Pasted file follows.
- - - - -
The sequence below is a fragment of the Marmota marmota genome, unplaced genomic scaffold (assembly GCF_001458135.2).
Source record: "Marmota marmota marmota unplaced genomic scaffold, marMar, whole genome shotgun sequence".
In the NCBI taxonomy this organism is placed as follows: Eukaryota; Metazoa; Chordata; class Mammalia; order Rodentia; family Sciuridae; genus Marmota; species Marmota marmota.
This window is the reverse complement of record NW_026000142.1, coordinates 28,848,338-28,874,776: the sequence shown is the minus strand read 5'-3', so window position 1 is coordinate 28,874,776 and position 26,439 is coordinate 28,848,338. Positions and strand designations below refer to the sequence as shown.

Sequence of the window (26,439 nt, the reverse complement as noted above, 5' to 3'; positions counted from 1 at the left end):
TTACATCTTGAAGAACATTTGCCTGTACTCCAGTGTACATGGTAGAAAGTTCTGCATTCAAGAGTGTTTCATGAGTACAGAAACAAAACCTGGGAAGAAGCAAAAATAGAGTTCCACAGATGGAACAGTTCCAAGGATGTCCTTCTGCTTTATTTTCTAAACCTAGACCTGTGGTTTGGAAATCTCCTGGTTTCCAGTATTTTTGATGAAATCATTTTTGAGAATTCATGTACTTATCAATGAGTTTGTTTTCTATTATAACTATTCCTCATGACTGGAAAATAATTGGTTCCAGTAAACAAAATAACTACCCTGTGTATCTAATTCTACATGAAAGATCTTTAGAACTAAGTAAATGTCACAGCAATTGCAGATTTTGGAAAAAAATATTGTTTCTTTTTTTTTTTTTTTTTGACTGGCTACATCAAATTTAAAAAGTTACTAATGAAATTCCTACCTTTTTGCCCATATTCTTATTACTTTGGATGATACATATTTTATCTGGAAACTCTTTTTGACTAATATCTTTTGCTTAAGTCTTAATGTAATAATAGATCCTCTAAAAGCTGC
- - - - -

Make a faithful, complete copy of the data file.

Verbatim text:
The sequence below is a fragment of the Marmota marmota genome, unplaced genomic scaffold (assembly GCF_001458135.2).
Source record: "Marmota marmota marmota unplaced genomic scaffold, marMar, whole genome shotgun sequence".
In the NCBI taxonomy this organism is placed as follows: Eukaryota; Metazoa; Chordata; class Mammalia; order Rodentia; family Sciuridae; genus Marmota; species Marmota marmota.
This window is the reverse complement of record NW_026000142.1, coordinates 28,848,338-28,874,776: the sequence shown is the minus strand read 5'-3', so window position 1 is coordinate 28,874,776 and position 26,439 is coordinate 28,848,338. Positions and strand designations below refer to the sequence as shown.

Sequence of the window (26,439 nt, the reverse complement as noted above, 5' to 3'; positions counted from 1 at the left end):
TTACATCTTGAAGAACATTTGCCTGTACTCCAGTGTACATGGTAGAAAGTTCTGCATTCAAGAGTGTTTCATGAGTACAGAAACAAAACCTGGGAAGAAGCAAAAATAGAGTTCCACAGATGGAACAGTTCCAAGGATGTCCTTCTGCTTTATTTTCTAAACCTAGACCTGTGGTTTGGAAATCTCCTGGTTTCCAGTATTTTTGATGAAATCATTTTTGAGAATTCATGTACTTATCAATGAGTTTGTTTTCTATTATAACTATTCCTCATGACTGGAAAATAATTGGTTCCAGTAAACAAAATAACTACCCTGTGTATCTAATTCTACATGAAAGATCTTTAGAACTAAGTAAATGTCACAGCAATTGCAGATTTTGGAAAAAAATATTGTTTCTTTTTTTTTTTTTTTTTGACTGGCTACATCAAATTTAAAAAGTTACTAATGAAATTCCTACCTTTTTGCCCATATTCTTATTACTTTGGATGATACATATTTTATCTGGAAACTCTTTTTGACTAATATCTTTTGCTTAAGTCTTAATGTAATAATAGATCCTCTAAAAGCTGC